The debate seems to be focusing now around either this year or 2010 as the point of a possible Peak.
ExxonMobil apparently with 2010: Oil: Caveat Empty
Experts: Petroleum May Be Nearing a Peak
Truer words were never heard:
"The reality is, this thing is extremely complicated," Hirsch said. "My honest view is that anybody who tells you that they have a clear picture probably doesn't understand the problem."
Deffeyes thinks the peak will be in late 2005 or early 2006. Houston investment banker Matthew Simmons puts it at 2007 to 2009. California Institute of Technology physicist David Goodstein, whose book "The End of Oil" was published last year, predicts it will arrive before 2010.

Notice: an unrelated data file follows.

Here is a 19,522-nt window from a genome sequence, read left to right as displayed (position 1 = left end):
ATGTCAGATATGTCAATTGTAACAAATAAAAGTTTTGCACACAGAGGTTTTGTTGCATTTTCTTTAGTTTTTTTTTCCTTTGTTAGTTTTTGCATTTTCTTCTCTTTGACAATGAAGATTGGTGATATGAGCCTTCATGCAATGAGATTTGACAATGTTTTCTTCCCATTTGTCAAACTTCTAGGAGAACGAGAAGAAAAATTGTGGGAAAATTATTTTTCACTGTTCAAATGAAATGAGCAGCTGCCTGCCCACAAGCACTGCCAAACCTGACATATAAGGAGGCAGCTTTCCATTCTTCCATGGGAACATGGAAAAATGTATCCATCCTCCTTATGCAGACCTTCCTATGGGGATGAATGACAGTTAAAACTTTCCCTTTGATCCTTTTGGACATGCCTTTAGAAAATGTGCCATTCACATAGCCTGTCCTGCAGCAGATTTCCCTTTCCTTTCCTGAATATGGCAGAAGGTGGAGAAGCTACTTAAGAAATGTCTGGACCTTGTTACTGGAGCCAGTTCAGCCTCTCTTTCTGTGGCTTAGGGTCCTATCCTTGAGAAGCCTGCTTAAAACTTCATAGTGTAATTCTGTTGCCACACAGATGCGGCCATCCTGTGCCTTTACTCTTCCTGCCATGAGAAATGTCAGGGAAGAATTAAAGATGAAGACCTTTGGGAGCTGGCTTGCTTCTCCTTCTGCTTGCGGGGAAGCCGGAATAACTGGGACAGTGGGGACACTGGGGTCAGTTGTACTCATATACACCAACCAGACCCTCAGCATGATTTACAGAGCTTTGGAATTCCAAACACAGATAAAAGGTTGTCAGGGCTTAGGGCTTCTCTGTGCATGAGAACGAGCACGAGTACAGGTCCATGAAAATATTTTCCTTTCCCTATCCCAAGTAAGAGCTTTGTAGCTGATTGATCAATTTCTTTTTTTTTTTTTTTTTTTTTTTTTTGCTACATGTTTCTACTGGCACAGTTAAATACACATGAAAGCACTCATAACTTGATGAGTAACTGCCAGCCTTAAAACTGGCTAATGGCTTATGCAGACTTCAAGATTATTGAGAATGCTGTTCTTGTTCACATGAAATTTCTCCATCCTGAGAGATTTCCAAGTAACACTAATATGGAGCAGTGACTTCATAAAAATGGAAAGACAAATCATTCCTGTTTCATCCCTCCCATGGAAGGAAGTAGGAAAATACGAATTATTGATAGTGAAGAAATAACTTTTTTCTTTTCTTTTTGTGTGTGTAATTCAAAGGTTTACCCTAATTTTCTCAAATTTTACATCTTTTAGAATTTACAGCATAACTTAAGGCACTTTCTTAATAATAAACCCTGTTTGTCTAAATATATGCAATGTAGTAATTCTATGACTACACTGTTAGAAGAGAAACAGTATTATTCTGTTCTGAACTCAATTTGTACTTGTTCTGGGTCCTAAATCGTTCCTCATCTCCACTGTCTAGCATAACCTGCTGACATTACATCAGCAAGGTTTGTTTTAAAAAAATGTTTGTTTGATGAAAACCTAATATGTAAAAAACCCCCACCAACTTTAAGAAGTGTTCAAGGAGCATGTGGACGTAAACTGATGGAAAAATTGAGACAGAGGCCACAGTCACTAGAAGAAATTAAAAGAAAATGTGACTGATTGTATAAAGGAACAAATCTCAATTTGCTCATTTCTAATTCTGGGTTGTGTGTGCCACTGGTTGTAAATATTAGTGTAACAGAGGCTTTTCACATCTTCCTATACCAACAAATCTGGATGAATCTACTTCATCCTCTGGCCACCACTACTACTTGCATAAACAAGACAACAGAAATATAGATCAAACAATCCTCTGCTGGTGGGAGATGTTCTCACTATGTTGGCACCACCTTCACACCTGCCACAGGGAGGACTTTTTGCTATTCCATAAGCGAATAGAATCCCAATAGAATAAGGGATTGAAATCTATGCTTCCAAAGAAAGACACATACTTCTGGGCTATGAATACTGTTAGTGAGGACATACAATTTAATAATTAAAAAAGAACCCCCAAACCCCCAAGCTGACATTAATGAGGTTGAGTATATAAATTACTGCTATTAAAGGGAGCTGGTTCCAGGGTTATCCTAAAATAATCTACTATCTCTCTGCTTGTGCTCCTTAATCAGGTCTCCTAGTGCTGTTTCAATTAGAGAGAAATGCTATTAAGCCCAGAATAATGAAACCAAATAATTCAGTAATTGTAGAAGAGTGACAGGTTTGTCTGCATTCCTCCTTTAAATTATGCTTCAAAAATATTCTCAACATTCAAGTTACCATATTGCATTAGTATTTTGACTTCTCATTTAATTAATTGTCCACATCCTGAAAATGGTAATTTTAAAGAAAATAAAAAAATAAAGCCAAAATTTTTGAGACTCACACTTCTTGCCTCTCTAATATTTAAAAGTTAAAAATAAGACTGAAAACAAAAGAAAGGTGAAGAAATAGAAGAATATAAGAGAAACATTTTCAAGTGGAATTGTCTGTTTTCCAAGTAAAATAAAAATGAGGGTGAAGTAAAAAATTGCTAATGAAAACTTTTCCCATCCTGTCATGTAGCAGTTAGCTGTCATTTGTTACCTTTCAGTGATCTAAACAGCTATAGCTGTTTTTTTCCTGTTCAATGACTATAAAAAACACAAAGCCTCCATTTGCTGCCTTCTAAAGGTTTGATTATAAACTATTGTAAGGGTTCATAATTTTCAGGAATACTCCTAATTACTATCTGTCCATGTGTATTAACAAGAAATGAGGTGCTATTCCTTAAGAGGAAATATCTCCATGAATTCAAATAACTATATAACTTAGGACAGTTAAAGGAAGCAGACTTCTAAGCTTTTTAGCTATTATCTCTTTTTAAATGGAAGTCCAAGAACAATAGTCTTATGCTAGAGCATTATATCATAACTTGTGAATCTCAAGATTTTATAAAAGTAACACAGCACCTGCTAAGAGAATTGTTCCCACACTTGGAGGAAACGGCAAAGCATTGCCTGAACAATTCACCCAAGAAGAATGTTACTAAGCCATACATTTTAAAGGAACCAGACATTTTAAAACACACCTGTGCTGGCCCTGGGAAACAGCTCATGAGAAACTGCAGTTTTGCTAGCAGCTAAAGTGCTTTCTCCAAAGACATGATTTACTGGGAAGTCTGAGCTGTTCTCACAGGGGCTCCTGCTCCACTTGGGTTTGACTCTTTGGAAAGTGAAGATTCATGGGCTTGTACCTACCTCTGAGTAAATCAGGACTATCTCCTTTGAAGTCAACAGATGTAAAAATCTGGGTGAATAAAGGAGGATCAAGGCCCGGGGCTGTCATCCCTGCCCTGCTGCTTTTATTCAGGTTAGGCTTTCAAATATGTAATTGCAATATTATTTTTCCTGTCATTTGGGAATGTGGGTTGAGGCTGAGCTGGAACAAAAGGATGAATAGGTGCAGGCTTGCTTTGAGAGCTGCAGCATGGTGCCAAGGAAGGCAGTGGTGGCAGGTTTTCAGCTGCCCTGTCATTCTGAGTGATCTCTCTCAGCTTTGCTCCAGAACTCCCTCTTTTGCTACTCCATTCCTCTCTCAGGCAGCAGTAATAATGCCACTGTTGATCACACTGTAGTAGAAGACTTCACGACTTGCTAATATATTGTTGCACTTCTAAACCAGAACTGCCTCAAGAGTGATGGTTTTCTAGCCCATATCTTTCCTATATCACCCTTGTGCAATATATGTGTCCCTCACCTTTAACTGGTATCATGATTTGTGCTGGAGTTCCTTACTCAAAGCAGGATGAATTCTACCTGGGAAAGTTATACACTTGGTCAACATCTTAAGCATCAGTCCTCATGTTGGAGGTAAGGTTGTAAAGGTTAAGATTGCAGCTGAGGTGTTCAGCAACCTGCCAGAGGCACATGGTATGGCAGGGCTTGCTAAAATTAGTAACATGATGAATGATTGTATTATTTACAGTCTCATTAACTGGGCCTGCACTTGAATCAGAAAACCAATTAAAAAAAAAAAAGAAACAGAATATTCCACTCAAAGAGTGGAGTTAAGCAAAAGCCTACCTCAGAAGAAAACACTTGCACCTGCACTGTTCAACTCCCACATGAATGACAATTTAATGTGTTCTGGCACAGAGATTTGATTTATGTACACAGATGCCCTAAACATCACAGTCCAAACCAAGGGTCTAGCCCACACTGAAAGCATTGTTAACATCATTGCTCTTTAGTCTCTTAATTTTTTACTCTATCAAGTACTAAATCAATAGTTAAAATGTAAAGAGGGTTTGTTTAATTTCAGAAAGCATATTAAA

What Happens When the Oil Runs Out?
So perhaps we should brace ourselves for what Professor Deffeyes calls a "hard landing."
"A soft landing is that we get enough new nuclear electric generating capacity, wind energy, high efficiency automobiles on the road by this coming Thanksgiving, or it's a hard landing," he says. "There, we get probably a worldwide recession that's worse than 1930."
That's because of higher prices for everything from fuel to food, as new problems emerge over how much oil is left and who gets to have it.